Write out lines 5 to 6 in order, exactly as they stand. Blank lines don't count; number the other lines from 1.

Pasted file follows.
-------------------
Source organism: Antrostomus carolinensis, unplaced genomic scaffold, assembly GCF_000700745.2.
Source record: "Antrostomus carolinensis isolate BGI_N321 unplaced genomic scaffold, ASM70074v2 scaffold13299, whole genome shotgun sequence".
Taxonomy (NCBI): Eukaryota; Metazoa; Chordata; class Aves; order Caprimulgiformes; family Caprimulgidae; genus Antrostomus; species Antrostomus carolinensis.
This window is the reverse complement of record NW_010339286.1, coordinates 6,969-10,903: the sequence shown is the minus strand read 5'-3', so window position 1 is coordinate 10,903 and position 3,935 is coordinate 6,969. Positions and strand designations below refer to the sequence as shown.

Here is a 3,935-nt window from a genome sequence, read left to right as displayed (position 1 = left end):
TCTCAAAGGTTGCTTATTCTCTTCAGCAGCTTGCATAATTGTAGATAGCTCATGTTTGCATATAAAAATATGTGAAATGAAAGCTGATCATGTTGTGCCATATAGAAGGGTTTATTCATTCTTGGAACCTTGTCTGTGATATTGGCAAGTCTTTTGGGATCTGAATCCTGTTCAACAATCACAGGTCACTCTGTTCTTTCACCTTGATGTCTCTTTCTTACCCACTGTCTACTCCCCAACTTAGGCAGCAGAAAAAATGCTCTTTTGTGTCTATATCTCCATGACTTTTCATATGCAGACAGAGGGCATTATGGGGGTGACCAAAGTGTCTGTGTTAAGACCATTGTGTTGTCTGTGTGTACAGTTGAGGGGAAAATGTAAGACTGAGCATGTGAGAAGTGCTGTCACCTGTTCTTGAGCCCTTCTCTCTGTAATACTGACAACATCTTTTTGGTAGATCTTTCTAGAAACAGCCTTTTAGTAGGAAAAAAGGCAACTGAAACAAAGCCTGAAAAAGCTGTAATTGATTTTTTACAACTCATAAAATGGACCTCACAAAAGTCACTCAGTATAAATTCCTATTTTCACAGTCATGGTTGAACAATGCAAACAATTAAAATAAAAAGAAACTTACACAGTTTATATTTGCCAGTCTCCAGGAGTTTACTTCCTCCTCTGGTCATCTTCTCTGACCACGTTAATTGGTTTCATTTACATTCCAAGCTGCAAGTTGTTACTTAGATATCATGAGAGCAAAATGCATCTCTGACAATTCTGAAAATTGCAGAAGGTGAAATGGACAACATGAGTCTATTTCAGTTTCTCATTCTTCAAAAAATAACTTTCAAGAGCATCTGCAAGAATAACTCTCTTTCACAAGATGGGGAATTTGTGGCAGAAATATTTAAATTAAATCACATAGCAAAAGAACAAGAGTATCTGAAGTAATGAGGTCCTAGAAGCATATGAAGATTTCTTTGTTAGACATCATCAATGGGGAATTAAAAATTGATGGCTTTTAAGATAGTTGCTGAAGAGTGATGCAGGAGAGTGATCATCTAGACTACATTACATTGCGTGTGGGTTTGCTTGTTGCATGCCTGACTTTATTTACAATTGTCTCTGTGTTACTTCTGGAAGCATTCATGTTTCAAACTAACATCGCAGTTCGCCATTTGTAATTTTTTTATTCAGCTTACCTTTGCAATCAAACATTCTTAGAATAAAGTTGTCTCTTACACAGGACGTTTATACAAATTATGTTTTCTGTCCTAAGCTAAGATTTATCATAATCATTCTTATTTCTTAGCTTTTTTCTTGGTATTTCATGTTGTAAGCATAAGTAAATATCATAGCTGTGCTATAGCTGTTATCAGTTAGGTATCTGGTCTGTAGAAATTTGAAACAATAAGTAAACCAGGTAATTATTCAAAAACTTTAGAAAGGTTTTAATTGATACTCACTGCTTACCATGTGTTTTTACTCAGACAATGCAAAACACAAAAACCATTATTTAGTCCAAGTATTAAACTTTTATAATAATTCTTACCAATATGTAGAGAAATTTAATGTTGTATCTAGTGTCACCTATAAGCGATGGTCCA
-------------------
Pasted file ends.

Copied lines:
Here is a 3,935-nt window from a genome sequence, read left to right as displayed (position 1 = left end):
TCTCAAAGGTTGCTTATTCTCTTCAGCAGCTTGCATAATTGTAGATAGCTCATGTTTGCATATAAAAATATGTGAAATGAAAGCTGATCATGTTGTGCCATATAGAAGGGTTTATTCATTCTTGGAACCTTGTCTGTGATATTGGCAAGTCTTTTGGGATCTGAATCCTGTTCAACAATCACAGGTCACTCTGTTCTTTCACCTTGATGTCTCTTTCTTACCCACTGTCTACTCCCCAACTTAGGCAGCAGAAAAAATGCTCTTTTGTGTCTATATCTCCATGACTTTTCATATGCAGACAGAGGGCATTATGGGGGTGACCAAAGTGTCTGTGTTAAGACCATTGTGTTGTCTGTGTGTACAGTTGAGGGGAAAATGTAAGACTGAGCATGTGAGAAGTGCTGTCACCTGTTCTTGAGCCCTTCTCTCTGTAATACTGACAACATCTTTTTGGTAGATCTTTCTAGAAACAGCCTTTTAGTAGGAAAAAAGGCAACTGAAACAAAGCCTGAAAAAGCTGTAATTGATTTTTTACAACTCATAAAATGGACCTCACAAAAGTCACTCAGTATAAATTCCTATTTTCACAGTCATGGTTGAACAATGCAAACAATTAAAATAAAAAGAAACTTACACAGTTTATATTTGCCAGTCTCCAGGAGTTTACTTCCTCCTCTGGTCATCTTCTCTGACCACGTTAATTGGTTTCATTTACATTCCAAGCTGCAAGTTGTTACTTAGATATCATGAGAGCAAAATGCATCTCTGACAATTCTGAAAATTGCAGAAGGTGAAATGGACAACATGAGTCTATTTCAGTTTCTCATTCTTCAAAAAATAACTTTCAAGAGCATCTGCAAGAATAACTCTCTTTCACAAGATGGGGAATTTGTGGCAGAAATATTTAAATTAAATCACATAGCAAAAGAACAAGAGTATCTGAAGTAATGAGGTCCTAGAAGCATATGAAGATTTCTTTGTTAGACATCATCAATGGGGAATTAAAAATTGATGGCTTTTAAGATAGTTGCTGAAGAGTGATGCAGGAGAGTGATCATCTAGACTACATTACATTGCGTGTGGGTTTGCTTGTTGCATGCCTGACTTTATTTACAATTGTCTCTGTGTTACTTCTGGAAGCATTCATGTTTCAAACTAACATCGCAGTTCGCCATTTGTAATTTTTTTATTCAGCTTACCTTTGCAATCAAACATTCTTAGAATAAAGTTGTCTCTTACACAGGACGTTTATACAAATTATGTTTTCTGTCCTAAGCTAAGATTTATCATAATCATTCTTATTTCTTAGCTTTTTTCTTGGTATTTCATGTTGTAAGCATAAGTAAATATCATAGCTGTGCTATAGCTGTTATCAGTTAGGTATCTGGTCTGTAGAAATTTGAAACAATAAGTAAACCAGGTAATTATTCAAAAACTTTAGAAAGGTTTTAATTGATACTCACTGCTTACCATGTGTTTTTACTCAGACAATGCAAAACACAAAAACCATTATTTAGTCCAAGTATTAAACTTTTATAATAATTCTTACCAATATGTAGAGAAATTTAATGTTGTATCTAGTGTCACCTATAAGCGATGGTCCA